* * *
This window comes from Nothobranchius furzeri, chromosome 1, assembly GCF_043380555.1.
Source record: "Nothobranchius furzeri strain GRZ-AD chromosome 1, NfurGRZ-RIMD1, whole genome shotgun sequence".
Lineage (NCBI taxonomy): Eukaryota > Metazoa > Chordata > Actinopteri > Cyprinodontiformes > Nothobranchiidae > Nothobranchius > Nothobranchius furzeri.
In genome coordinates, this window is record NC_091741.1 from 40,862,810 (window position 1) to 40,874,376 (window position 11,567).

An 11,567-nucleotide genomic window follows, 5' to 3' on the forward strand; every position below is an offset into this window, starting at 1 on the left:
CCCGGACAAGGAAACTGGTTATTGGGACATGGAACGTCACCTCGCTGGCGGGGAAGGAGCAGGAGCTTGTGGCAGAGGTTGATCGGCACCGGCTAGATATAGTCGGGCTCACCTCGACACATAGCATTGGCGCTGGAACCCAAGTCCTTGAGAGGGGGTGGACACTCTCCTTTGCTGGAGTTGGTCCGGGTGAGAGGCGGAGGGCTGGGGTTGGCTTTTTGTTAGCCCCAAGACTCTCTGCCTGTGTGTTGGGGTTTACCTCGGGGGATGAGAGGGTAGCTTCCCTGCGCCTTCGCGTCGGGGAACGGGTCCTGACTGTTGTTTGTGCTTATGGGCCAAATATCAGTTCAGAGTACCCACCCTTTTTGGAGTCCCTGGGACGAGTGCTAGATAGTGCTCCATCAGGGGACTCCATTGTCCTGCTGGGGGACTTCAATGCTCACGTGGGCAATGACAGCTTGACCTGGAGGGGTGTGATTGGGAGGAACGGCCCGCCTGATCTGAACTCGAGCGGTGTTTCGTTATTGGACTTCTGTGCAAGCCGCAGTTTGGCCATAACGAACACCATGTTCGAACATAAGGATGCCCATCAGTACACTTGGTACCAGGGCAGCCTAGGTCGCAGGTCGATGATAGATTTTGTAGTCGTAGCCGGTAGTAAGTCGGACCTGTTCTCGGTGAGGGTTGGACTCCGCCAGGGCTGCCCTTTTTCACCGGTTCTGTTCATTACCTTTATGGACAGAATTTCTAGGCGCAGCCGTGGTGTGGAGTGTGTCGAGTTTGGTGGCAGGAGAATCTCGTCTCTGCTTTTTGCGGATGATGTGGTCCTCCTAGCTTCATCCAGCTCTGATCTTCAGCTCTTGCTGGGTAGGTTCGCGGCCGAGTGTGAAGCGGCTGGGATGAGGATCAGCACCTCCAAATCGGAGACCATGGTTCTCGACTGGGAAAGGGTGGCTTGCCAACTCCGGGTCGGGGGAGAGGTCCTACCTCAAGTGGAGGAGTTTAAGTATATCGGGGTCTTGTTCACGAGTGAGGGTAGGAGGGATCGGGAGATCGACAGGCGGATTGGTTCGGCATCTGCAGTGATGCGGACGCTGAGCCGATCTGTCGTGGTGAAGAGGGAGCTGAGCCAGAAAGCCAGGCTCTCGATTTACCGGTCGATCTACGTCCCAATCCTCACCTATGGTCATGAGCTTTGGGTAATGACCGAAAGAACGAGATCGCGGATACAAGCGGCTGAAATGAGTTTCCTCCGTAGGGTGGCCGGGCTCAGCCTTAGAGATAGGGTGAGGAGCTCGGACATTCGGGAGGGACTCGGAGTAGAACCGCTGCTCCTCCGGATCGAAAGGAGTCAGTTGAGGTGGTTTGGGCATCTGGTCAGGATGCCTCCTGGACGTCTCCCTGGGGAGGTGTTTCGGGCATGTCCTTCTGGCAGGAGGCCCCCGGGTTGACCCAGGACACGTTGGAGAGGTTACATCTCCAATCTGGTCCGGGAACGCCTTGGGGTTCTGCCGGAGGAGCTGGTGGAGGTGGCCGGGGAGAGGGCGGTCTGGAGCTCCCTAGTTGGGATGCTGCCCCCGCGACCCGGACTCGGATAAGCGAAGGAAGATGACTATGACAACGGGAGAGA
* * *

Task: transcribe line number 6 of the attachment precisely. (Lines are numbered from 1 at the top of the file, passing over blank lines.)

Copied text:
CCCGGACAAGGAAACTGGTTATTGGGACATGGAACGTCACCTCGCTGGCGGGGAAGGAGCAGGAGCTTGTGGCAGAGGTTGATCGGCACCGGCTAGATATAGTCGGGCTCACCTCGACACATAGCATTGGCGCTGGAACCCAAGTCCTTGAGAGGGGGTGGACACTCTCCTTTGCTGGAGTTGGTCCGGGTGAGAGGCGGAGGGCTGGGGTTGGCTTTTTGTTAGCCCCAAGACTCTCTGCCTGTGTGTTGGGGTTTACCTCGGGGGATGAGAGGGTAGCTTCCCTGCGCCTTCGCGTCGGGGAACGGGTCCTGACTGTTGTTTGTGCTTATGGGCCAAATATCAGTTCAGAGTACCCACCCTTTTTGGAGTCCCTGGGACGAGTGCTAGATAGTGCTCCATCAGGGGACTCCATTGTCCTGCTGGGGGACTTCAATGCTCACGTGGGCAATGACAGCTTGACCTGGAGGGGTGTGATTGGGAGGAACGGCCCGCCTGATCTGAACTCGAGCGGTGTTTCGTTATTGGACTTCTGTGCAAGCCGCAGTTTGGCCATAACGAACACCATGTTCGAACATAAGGATGCCCATCAGTACACTTGGTACCAGGGCAGCCTAGGTCGCAGGTCGATGATAGATTTTGTAGTCGTAGCCGGTAGTAAGTCGGACCTGTTCTCGGTGAGGGTTGGACTCCGCCAGGGCTGCCCTTTTTCACCGGTTCTGTTCATTACCTTTATGGACAGAATTTCTAGGCGCAGCCGTGGTGTGGAGTGTGTCGAGTTTGGTGGCAGGAGAATCTCGTCTCTGCTTTTTGCGGATGATGTGGTCCTCCTAGCTTCATCCAGCTCTGATCTTCAGCTCTTGCTGGGTAGGTTCGCGGCCGAGTGTGAAGCGGCTGGGATGAGGATCAGCACCTCCAAATCGGAGACCATGGTTCTCGACTGGGAAAGGGTGGCTTGCCAACTCCGGGTCGGGGGAGAGGTCCTACCTCAAGTGGAGGAGTTTAAGTATATCGGGGTCTTGTTCACGAGTGAGGGTAGGAGGGATCGGGAGATCGACAGGCGGATTGGTTCGGCATCTGCAGTGATGCGGACGCTGAGCCGATCTGTCGTGGTGAAGAGGGAGCTGAGCCAGAAAGCCAGGCTCTCGATTTACCGGTCGATCTACGTCCCAATCCTCACCTATGGTCATGAGCTTTGGGTAATGACCGAAAGAACGAGATCGCGGATACAAGCGGCTGAAATGAGTTTCCTCCGTAGGGTGGCCGGGCTCAGCCTTAGAGATAGGGTGAGGAGCTCGGACATTCGGGAGGGACTCGGAGTAGAACCGCTGCTCCTCCGGATCGAAAGGAGTCAGTTGAGGTGGTTTGGGCATCTGGTCAGGATGCCTCCTGGACGTCTCCCTGGGGAGGTGTTTCGGGCATGTCCTTCTGGCAGGAGGCCCCCGGGTTGACCCAGGACACGTTGGAGAGGTTACATCTCCAATCTGGTCCGGGAACGCCTTGGGGTTCTGCCGGAGGAGCTGGTGGAGGTGGCCGGGGAGAGGGCGGTCTGGAGCTCCCTAGTTGGGATGCTGCCCCCGCGACCCGGACTCGGATAAGCGAAGGAAGATGACTATGACAACGGGAGAGA